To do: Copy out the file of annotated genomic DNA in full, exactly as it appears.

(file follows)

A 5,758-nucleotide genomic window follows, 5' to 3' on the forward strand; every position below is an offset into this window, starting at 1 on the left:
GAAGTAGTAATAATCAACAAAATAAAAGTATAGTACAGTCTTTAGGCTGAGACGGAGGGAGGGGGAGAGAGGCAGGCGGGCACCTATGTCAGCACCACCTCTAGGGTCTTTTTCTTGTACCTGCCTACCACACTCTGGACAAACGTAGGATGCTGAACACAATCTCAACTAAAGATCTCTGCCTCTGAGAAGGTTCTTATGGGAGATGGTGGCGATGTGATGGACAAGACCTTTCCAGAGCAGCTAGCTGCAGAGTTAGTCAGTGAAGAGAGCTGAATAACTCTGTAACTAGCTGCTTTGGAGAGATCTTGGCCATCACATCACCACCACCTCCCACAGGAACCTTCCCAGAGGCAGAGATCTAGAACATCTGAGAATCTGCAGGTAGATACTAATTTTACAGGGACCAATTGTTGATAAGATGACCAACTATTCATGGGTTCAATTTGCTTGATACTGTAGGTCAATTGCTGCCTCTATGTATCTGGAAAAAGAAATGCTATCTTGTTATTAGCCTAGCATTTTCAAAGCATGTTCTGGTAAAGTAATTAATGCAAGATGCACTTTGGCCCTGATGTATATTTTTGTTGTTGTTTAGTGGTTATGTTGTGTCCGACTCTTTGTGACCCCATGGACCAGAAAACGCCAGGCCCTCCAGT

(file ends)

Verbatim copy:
A 5,758-nucleotide genomic window follows, 5' to 3' on the forward strand; every position below is an offset into this window, starting at 1 on the left:
GAAGTAGTAATAATCAACAAAATAAAAGTATAGTACAGTCTTTAGGCTGAGACGGAGGGAGGGGGAGAGAGGCAGGCGGGCACCTATGTCAGCACCACCTCTAGGGTCTTTTTCTTGTACCTGCCTACCACACTCTGGACAAACGTAGGATGCTGAACACAATCTCAACTAAAGATCTCTGCCTCTGAGAAGGTTCTTATGGGAGATGGTGGCGATGTGATGGACAAGACCTTTCCAGAGCAGCTAGCTGCAGAGTTAGTCAGTGAAGAGAGCTGAATAACTCTGTAACTAGCTGCTTTGGAGAGATCTTGGCCATCACATCACCACCACCTCCCACAGGAACCTTCCCAGAGGCAGAGATCTAGAACATCTGAGAATCTGCAGGTAGATACTAATTTTACAGGGACCAATTGTTGATAAGATGACCAACTATTCATGGGTTCAATTTGCTTGATACTGTAGGTCAATTGCTGCCTCTATGTATCTGGAAAAAGAAATGCTATCTTGTTATTAGCCTAGCATTTTCAAAGCATGTTCTGGTAAAGTAATTAATGCAAGATGCACTTTGGCCCTGATGTATATTTTTGTTGTTGTTTAGTGGTTATGTTGTGTCCGACTCTTTGTGACCCCATGGACCAGAAAACGCCAGGCCCTCCAGT